Last week sometime, the beta for Valve’s answer to an official L4D SDK (Software Development Kit) was released as the Left4Dead Authoring Tools. With each announcement Valve made about the release, we grew confident that we’d not see the SDK before the Spring 09′ semester had already ended. Turns out we were correct, but at the least it’s finally here and some much needed clarity is brought to the standards of developing for this game. There’s more or less significance in the distinction between this and Source SDK itself as well (which is used for every other Valve title), because it’s left us pondering, “Why not just add a new engine version/category within the plain-old Source?”. The simpler answer is in being a beta, but I feel going into some of the bullet points helpful towards what we need to do from here.
At the heart, it’s mostly the same SDK.
This isn’t much of a surprise. When we back-ended the SDK it worked to a degree and felt familiar enough to assume this is what we’d see when the official SDK came out. What was/is the same? The process and disciplines required to make a working efficient map load up in-game: building geometry, sculpting organic landscape, painting textures onto surfaces, decorating props/lighting, and doing some light numbers work in entities and scripted events name the bulk of what to expect when working in Source/Hammer. This didn’t and doesn’t seem to have changed much, considering Hammer is what loads your level-building interface still.
The Spooky Zones: SketchUp integration, and Tools Mode.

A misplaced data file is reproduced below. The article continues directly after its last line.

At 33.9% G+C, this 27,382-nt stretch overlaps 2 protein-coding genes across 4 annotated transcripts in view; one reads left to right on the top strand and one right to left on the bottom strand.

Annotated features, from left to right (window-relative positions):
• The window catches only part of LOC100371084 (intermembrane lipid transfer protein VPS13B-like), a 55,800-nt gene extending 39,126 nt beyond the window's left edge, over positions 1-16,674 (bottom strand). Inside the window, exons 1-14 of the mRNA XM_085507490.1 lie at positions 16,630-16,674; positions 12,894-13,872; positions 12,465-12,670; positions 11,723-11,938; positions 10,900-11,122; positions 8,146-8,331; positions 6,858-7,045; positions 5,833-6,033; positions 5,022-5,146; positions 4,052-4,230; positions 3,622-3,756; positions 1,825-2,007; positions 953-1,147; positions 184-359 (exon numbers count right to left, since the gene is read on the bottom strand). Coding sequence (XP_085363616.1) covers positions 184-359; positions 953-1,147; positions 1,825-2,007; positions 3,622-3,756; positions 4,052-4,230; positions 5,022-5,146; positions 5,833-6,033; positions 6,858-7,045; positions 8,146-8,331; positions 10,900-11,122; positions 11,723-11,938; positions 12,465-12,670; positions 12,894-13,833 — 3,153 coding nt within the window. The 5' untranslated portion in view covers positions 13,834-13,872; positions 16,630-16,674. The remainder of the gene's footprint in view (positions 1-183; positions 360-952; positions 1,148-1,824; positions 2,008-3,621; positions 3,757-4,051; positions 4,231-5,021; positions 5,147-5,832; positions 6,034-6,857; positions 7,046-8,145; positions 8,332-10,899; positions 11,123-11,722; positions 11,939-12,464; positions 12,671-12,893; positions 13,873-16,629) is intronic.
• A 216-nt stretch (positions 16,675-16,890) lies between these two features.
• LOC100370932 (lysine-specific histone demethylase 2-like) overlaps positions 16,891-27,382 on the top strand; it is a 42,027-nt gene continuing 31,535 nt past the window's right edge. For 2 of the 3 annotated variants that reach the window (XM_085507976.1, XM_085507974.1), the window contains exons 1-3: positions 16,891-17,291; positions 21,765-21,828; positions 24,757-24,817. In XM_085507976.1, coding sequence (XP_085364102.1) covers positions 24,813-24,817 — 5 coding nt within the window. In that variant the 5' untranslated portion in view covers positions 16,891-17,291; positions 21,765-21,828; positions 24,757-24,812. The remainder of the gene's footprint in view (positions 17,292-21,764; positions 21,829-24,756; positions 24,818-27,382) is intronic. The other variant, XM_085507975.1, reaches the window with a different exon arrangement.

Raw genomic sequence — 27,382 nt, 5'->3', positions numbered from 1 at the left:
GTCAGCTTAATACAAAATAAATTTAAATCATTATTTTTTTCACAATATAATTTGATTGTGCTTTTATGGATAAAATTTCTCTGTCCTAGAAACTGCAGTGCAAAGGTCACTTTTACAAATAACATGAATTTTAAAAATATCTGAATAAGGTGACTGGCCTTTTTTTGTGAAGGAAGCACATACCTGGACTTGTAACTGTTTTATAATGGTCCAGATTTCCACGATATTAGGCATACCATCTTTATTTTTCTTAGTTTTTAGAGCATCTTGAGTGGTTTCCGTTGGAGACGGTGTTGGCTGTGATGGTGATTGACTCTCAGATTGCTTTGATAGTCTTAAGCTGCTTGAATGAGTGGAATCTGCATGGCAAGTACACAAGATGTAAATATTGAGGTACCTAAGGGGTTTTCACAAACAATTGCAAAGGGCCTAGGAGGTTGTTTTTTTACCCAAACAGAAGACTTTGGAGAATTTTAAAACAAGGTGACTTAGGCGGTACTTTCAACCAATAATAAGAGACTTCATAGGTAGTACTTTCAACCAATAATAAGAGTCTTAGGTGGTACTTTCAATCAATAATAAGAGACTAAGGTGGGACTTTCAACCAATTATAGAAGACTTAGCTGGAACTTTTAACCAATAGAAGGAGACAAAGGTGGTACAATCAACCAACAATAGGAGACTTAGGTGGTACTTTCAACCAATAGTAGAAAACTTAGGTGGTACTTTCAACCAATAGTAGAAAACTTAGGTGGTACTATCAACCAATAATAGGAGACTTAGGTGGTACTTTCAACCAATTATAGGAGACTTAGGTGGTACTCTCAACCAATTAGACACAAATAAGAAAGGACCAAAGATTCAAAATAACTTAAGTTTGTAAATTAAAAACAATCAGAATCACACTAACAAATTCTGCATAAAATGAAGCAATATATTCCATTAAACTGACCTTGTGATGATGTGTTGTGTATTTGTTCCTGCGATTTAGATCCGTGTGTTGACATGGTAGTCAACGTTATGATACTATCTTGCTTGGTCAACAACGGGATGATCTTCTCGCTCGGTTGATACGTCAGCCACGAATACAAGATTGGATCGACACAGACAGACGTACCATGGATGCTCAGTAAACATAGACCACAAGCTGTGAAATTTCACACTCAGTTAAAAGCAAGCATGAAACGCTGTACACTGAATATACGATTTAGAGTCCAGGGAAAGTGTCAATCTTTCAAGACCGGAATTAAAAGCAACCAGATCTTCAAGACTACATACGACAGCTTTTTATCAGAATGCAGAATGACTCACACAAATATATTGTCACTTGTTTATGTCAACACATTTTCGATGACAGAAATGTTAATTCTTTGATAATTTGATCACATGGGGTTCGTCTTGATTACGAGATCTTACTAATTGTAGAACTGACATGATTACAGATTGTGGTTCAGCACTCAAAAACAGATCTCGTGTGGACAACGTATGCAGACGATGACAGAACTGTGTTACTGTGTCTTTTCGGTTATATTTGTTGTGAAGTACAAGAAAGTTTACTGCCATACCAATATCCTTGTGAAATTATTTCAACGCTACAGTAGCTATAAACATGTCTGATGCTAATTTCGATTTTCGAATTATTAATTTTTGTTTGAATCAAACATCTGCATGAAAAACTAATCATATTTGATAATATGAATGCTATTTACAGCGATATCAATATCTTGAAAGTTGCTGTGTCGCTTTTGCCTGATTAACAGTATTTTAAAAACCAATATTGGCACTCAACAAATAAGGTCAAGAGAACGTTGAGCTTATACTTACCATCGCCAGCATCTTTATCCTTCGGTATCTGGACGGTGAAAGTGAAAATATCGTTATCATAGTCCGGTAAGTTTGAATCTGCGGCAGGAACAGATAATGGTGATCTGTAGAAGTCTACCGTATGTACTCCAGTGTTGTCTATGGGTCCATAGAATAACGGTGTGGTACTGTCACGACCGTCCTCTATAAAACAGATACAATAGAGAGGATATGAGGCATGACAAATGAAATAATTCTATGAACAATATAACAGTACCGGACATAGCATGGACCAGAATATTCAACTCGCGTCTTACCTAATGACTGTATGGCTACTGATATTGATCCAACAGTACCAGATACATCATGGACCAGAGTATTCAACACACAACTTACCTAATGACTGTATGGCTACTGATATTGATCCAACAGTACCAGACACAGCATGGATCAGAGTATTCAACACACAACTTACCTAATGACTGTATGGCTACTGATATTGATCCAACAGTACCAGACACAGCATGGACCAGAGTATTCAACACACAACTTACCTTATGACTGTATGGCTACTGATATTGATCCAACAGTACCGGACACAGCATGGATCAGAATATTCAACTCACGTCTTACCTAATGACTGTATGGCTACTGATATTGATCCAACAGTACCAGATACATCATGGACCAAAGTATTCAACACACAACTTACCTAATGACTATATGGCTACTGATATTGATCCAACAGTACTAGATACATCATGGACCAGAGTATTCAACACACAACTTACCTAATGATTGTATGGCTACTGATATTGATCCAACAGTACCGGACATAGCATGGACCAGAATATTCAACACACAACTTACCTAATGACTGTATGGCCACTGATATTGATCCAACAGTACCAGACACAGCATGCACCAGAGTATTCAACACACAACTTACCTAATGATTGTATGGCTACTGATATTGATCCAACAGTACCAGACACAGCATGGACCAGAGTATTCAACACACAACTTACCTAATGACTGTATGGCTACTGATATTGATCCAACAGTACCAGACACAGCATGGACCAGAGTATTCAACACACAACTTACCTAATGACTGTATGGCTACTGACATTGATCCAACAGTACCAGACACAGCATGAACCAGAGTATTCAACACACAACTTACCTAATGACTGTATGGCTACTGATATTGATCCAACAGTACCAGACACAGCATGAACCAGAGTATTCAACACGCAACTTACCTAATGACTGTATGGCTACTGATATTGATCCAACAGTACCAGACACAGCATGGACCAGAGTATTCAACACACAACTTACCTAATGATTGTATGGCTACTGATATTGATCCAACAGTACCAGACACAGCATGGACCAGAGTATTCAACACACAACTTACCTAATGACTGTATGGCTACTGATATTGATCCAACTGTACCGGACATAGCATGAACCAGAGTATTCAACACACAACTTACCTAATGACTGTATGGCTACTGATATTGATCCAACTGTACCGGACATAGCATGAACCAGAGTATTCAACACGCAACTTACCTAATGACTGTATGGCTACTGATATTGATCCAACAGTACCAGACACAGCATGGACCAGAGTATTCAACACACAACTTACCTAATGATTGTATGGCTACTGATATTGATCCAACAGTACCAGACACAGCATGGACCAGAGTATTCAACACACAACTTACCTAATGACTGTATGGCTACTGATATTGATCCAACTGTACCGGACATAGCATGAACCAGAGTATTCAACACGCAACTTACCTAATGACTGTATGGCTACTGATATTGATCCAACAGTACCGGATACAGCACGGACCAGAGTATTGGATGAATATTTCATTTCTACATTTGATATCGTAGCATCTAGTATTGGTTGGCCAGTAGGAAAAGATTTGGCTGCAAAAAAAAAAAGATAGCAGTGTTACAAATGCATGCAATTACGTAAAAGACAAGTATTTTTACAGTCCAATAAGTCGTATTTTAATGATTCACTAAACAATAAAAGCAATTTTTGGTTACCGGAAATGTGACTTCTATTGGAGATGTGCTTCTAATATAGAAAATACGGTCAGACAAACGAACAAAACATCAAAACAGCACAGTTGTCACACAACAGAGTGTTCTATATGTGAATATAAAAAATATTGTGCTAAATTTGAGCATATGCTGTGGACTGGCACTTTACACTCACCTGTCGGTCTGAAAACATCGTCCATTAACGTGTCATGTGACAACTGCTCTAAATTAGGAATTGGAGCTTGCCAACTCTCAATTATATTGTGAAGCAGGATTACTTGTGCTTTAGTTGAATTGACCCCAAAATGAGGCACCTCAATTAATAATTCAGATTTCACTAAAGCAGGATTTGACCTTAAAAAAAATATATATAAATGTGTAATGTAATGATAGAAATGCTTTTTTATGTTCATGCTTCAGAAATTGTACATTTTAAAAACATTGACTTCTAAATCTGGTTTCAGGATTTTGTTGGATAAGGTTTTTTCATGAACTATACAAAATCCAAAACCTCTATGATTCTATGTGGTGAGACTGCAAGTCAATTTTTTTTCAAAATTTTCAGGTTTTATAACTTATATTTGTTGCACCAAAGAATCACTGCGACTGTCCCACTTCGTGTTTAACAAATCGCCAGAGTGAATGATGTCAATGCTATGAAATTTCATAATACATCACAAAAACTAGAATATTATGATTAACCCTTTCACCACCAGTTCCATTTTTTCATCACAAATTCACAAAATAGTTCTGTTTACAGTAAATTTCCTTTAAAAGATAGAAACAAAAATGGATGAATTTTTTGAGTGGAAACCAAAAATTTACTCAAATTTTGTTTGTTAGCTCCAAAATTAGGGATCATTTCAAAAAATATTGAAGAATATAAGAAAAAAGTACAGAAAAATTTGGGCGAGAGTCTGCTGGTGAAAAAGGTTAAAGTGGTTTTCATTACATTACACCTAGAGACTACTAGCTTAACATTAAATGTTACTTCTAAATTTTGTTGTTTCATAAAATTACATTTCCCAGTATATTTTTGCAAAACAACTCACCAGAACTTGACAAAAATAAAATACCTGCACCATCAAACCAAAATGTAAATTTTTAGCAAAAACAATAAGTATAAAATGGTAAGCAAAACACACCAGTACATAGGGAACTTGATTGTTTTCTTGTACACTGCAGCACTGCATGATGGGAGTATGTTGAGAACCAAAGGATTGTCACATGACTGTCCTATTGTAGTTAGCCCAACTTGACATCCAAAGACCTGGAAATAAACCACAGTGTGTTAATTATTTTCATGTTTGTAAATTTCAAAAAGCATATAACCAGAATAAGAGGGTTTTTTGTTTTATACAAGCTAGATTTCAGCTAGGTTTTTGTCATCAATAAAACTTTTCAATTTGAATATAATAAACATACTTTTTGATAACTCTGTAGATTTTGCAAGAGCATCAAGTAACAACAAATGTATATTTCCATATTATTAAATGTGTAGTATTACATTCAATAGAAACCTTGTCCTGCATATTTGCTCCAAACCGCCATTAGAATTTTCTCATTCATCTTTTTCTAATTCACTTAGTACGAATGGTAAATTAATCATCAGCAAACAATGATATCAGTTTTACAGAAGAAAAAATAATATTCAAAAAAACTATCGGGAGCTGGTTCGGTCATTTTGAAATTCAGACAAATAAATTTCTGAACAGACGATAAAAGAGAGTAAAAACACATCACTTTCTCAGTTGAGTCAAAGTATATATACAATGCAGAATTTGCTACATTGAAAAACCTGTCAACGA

Some additions are a bit alien to us: using SketchUp to make geometry + props, and the Tools mode which looks like a nicer interface for particle + material editing. I’d make more of a comment on it but I’ve yet to try it out myself and see how helpful this will be. I’d imagine SketchUp is a nice alternative for rapid prototyping level-layout, so perhaps will give it a go if playtesting provides the window for that.
Newer paint, familiar brushes.
When TF2 updates and provides new maps, you get all the assets it took to make them. Whether that be props, entities, textures, you get new toys to play with. L4D seems to follow suite fundamentally, save for how things actually work. What entities to use, conventions for names, and standards Valve specifically employs is what is different.
Much welcomed help.
We’re no strangers to self-teaching methods, but tracking down the right resources could certainly be in better condition. This is where the elegance of a little leg-up is really appreciated: Valve included very simple and directly organized suite of guides/templates/and how-to’s with the pack. Now this isn’t anything mind blowing, it’s just a good idea. What makes this significant is in coming straight from Valve: digestible examples of how they’d build a basic room, a crescendo, a switch, detail with lights and so forth. Having these designs in practice, in a sort of “exploded-view” to reference is invaluable to say the least. We found a lot of back and forth tension with how others were getting their maps to work, and between the 4 of us, it wasn’t a very realistic process to rely on. This game provides decent room for error in generating the nav, so any objective ground to stand is more than welcomed.
In the coming weeks we plan to meet again and figure out what best step to take next towards playtesting publicly being a reality. We’re sure to give an update after that happens.
For more of a textual/library of info, Valve provides a link to the development wiki: http://developer.valvesoftware.com/wiki/Authoring_Tools/SDK_(Left_4_Dead)